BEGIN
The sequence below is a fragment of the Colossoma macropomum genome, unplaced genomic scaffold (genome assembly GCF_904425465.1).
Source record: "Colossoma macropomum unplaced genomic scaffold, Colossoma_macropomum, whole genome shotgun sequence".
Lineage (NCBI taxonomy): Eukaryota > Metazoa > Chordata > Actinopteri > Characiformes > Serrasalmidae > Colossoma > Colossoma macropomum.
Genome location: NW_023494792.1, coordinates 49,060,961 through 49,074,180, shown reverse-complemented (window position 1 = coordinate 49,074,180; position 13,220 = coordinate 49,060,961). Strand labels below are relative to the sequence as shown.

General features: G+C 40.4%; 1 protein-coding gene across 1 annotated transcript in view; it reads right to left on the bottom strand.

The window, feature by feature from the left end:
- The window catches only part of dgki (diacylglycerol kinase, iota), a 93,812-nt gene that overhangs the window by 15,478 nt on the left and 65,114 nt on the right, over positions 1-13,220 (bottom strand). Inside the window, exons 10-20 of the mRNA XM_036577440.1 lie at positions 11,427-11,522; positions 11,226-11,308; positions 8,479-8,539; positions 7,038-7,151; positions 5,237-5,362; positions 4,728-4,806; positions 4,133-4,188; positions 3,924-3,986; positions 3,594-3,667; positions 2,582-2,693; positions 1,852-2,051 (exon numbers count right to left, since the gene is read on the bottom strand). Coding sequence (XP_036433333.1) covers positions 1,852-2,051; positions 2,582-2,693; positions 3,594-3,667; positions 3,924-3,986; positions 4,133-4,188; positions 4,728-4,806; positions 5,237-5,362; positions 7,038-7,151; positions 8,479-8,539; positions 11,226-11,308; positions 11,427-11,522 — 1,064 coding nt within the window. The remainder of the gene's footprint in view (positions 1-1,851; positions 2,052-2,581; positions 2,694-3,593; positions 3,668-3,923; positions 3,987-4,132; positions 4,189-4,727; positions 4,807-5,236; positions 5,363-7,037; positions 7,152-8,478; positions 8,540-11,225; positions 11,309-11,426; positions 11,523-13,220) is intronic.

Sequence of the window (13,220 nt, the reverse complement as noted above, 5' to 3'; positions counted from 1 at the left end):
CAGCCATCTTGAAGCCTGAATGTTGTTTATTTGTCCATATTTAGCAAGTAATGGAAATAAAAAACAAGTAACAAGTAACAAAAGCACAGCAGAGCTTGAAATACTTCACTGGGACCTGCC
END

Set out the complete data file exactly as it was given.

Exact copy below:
The sequence below is a fragment of the Colossoma macropomum genome, unplaced genomic scaffold (genome assembly GCF_904425465.1).
Source record: "Colossoma macropomum unplaced genomic scaffold, Colossoma_macropomum, whole genome shotgun sequence".
Lineage (NCBI taxonomy): Eukaryota > Metazoa > Chordata > Actinopteri > Characiformes > Serrasalmidae > Colossoma > Colossoma macropomum.
Genome location: NW_023494792.1, coordinates 49,060,961 through 49,074,180, shown reverse-complemented (window position 1 = coordinate 49,074,180; position 13,220 = coordinate 49,060,961). Strand labels below are relative to the sequence as shown.

General features: G+C 40.4%; 1 protein-coding gene across 1 annotated transcript in view; it reads right to left on the bottom strand.

The window, feature by feature from the left end:
- The window catches only part of dgki (diacylglycerol kinase, iota), a 93,812-nt gene that overhangs the window by 15,478 nt on the left and 65,114 nt on the right, over positions 1-13,220 (bottom strand). Inside the window, exons 10-20 of the mRNA XM_036577440.1 lie at positions 11,427-11,522; positions 11,226-11,308; positions 8,479-8,539; positions 7,038-7,151; positions 5,237-5,362; positions 4,728-4,806; positions 4,133-4,188; positions 3,924-3,986; positions 3,594-3,667; positions 2,582-2,693; positions 1,852-2,051 (exon numbers count right to left, since the gene is read on the bottom strand). Coding sequence (XP_036433333.1) covers positions 1,852-2,051; positions 2,582-2,693; positions 3,594-3,667; positions 3,924-3,986; positions 4,133-4,188; positions 4,728-4,806; positions 5,237-5,362; positions 7,038-7,151; positions 8,479-8,539; positions 11,226-11,308; positions 11,427-11,522 — 1,064 coding nt within the window. The remainder of the gene's footprint in view (positions 1-1,851; positions 2,052-2,581; positions 2,694-3,593; positions 3,668-3,923; positions 3,987-4,132; positions 4,189-4,727; positions 4,807-5,236; positions 5,363-7,037; positions 7,152-8,478; positions 8,540-11,225; positions 11,309-11,426; positions 11,523-13,220) is intronic.

Sequence of the window (13,220 nt, the reverse complement as noted above, 5' to 3'; positions counted from 1 at the left end):
CAGCCATCTTGAAGCCTGAATGTTGTTTATTTGTCCATATTTAGCAAGTAATGGAAATAAAAAACAAGTAACAAGTAACAAAAGCACAGCAGAGCTTGAAATACTTCACTGGGACCTGCC